Next month sees the crucial second-to-last round of games in the qualifying stages for next year's World Cup in Germany. It's going to be an exciting time, with the fate of many countries being decided, while others will be left with sudden-death playoffs.
The South American qualifying group is a mini World Cup all of its own. Each of the ten nations must play each other home and away, meaning an epic 18 games in total (in contrast, the European teams only play 10 or 11 games). There are no weak teams, and with the different national rivalries, each match is a big occasion.
Unfortunately for my personal sympathies, Peru is already out. Much like the country itself, Peru's football team is less than the sum of its parts. They have talented players but are plagued by a collective lack of confidence, puzzling tactics, failure to convert opportunites, and a tendency to leak soft goals. They find themselves 9th on the table, above only Bolivia.
Predictably, Argentina and Brazil are already through on 31 and 3o points. I'm picking, and even hoping, that 2006 may be Argentina's year. Forget the rather negative, cynical teams of the 80s, enlivened only by the genius of Diego Maradona. The current Argentina team play an attractive, attacking game based on the elaborate interweaving of individual skills.
In games between the sides Brazil has traditionally been the neutrals' favourite, but when the two teams met in the final of the Copa America in Peru last year everyone agreed that Argentina was much the better team. Brazil, lacking a couple of their stars, sat back all game and did little. They managed to equalise in the very last minute of both the first and second halves through pieces of individual brilliance, and nabbed a 2-2 draw, going on to win on penalties.
Third and fourth have also become reasonably clear, with Ecuador and Paraguay on 26 and 25 points. Paraguay are now making a habit of qualifying for World Cups, and would like to think of themselves as South America's "third force". Ecuador are also looking to make it their second in a row, but I don't have a lot of time for them. They play all their home games at altitude in Quito and have won almost all their points there--soundly defeating both Brazil and Argentina. On the road they have done virtually nothing.
My remaining sympathies are with Colombia, who will likely scrap it out with Chile and Uruguay for the fifth position. Football tournaments seem to follow me around (I was in France in '98 and Peru for the Copa America last year), and it turned out that my visit to the coffee-growing region of Colombia coincided with the South American under-21 championships there. Colombia beat all comers with compelling performances of outrageous skill and joie de vivre that were a pleasure to watch. If the inconsistent senior team could reproduce even a fraction of this style, you would certainly want to see them in Germany.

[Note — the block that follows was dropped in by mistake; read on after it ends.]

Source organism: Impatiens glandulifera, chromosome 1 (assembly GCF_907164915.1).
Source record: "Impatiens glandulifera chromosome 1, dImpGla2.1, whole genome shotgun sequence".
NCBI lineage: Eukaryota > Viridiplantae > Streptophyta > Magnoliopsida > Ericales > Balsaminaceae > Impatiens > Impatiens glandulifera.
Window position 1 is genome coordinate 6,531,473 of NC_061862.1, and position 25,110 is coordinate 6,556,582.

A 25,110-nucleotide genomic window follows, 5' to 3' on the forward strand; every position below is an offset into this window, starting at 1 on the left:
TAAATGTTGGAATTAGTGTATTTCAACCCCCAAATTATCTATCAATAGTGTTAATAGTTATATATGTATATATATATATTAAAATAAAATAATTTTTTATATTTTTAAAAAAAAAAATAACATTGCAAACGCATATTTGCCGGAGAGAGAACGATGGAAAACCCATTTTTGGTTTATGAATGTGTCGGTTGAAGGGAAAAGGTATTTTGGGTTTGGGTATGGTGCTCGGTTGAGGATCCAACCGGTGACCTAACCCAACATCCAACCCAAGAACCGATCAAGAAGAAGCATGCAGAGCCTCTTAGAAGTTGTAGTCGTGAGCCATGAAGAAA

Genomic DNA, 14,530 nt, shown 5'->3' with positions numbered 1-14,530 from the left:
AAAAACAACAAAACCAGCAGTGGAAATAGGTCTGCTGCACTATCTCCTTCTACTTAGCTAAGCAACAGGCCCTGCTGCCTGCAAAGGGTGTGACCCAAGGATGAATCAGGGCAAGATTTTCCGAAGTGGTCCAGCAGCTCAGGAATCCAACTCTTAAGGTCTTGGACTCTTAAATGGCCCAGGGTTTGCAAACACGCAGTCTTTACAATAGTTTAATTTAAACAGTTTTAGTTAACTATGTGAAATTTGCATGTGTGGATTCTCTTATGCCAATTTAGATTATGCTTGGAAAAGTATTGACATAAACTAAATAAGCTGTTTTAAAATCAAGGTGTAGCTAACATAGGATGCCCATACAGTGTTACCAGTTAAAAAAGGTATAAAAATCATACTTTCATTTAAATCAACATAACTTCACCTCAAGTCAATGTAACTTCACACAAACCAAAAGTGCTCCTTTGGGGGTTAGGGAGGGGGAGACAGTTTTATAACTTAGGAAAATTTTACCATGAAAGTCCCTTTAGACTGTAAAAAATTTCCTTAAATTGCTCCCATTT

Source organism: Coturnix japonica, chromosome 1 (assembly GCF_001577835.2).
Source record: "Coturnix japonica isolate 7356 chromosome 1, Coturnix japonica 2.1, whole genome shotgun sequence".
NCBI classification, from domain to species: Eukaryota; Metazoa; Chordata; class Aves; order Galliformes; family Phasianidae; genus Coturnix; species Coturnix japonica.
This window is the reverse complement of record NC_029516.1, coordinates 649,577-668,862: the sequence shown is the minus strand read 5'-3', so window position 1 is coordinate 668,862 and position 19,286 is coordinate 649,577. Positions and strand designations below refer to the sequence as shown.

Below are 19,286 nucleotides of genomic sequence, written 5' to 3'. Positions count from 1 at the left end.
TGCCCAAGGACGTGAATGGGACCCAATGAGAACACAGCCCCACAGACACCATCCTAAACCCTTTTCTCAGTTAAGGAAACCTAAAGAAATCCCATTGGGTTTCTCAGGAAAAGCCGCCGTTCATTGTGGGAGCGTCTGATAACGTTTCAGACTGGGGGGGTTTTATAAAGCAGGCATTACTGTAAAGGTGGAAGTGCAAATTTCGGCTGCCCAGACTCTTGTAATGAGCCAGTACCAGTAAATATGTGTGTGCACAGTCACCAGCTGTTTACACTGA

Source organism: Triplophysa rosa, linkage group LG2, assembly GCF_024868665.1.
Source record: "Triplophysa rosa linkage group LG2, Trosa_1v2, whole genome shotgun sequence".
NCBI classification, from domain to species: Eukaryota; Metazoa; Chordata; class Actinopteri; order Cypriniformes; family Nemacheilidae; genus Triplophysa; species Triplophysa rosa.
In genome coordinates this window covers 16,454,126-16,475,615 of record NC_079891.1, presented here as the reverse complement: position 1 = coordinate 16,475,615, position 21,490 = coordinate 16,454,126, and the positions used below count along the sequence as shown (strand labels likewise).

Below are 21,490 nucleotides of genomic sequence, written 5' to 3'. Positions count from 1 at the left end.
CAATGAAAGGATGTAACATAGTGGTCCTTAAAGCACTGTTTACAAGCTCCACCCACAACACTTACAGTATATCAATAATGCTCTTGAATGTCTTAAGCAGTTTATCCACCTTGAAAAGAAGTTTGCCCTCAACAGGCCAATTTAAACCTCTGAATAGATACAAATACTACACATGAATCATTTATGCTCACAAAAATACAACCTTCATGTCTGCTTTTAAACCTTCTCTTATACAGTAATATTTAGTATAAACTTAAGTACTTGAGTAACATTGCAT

The fifth-placed South American team will play off against Australia for a spot at the World Cup. I think it would fantastic to see Australia make it, but if Colombia nab that fifth spot, my loyalties will be conflicted.
However, in terms of my adopted "home" teams, my remaining hopes are largely resting with Guatemala in the North American zone. Never having previously qualified for a World Cup, Guatemala had a great first phase to get through to the final qualifying group. The two giants in that group--Mexico and the USA--are already through on 19 points, and Costa Rica now look safe in third on 13. Guatemala is hanging on to fourth on 8 points, one ahead of Trinidad and Tobago. The prize would be a playoff against the fifth Asian team. Whoever eventually contests that playoff, and whatever the result, it's bound to produce a fairy story, since the Asian opponent will be either Uzbekistan or Bahrain.
The top four Asian teams go through automatically, and there are no suprises there--Japan, South Korea, Iran and Saudi Arabia have already qualified.
I don't know much at all about form in the African groups, but from the points tables it looks like South Africa might well miss out. It's also touch and go for Nigeria, while Ghana looks like it might finally make good on its reputation as a major African team by qualifying for Germany.
In Europe, the eight group winners plus two best second-placed teams go in automatically, while the other six second-placed teams play off for three final spots. Already-qualified teams are Germany (as hosts) and the Ukraine for the first time ever. My other perennial second favourite teams, Holland and Portugal, also look certain to go through, while Italy are pretty much there as well.